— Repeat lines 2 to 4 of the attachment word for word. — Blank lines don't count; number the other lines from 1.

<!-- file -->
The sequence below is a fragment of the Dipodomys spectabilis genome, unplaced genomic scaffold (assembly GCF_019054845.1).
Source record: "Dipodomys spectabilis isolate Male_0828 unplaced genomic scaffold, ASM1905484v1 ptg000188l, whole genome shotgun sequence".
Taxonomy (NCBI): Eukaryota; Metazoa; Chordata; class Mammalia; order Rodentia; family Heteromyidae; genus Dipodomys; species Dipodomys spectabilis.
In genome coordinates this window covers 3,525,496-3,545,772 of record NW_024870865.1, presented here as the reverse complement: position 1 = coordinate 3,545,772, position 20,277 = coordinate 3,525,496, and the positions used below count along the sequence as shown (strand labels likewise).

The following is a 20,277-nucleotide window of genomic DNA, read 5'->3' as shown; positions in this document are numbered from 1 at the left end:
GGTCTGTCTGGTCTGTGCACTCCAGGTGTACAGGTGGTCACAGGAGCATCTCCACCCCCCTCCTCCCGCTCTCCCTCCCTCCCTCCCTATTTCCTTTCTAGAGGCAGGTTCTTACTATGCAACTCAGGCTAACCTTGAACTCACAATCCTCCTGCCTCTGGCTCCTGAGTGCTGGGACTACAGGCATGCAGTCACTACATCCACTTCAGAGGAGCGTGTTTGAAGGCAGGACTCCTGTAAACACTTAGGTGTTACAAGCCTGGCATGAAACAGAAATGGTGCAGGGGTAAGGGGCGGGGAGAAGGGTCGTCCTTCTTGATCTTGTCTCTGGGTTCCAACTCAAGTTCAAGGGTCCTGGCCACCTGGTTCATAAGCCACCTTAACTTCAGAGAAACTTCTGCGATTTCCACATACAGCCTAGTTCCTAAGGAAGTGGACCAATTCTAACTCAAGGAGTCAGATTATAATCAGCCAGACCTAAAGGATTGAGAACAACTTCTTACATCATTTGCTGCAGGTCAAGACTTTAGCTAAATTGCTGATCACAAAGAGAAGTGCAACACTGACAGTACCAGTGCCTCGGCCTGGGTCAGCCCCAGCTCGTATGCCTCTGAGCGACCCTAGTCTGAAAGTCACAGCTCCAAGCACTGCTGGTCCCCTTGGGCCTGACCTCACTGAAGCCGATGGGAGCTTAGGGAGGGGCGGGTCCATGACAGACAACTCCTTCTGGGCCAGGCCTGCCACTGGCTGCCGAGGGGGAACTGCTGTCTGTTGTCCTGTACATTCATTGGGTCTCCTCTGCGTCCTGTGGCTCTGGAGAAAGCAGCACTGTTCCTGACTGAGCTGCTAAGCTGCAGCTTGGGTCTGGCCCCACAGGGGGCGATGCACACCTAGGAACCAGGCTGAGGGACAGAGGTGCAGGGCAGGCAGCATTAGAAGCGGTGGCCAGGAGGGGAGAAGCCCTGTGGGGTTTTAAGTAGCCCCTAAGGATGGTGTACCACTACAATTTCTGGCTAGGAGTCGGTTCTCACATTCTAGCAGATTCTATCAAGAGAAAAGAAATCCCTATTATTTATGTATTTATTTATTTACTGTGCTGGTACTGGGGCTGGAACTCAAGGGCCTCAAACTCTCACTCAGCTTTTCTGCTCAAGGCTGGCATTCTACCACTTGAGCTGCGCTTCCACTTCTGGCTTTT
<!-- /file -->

Source record: "Dipodomys spectabilis isolate Male_0828 unplaced genomic scaffold, ASM1905484v1 ptg000188l, whole genome shotgun sequence".
Taxonomy (NCBI): Eukaryota; Metazoa; Chordata; class Mammalia; order Rodentia; family Heteromyidae; genus Dipodomys; species Dipodomys spectabilis.
In genome coordinates this window covers 3,525,496-3,545,772 of record NW_024870865.1, presented here as the reverse complement: position 1 = coordinate 3,545,772, position 20,277 = coordinate 3,525,496, and the positions used below count along the sequence as shown (strand labels likewise).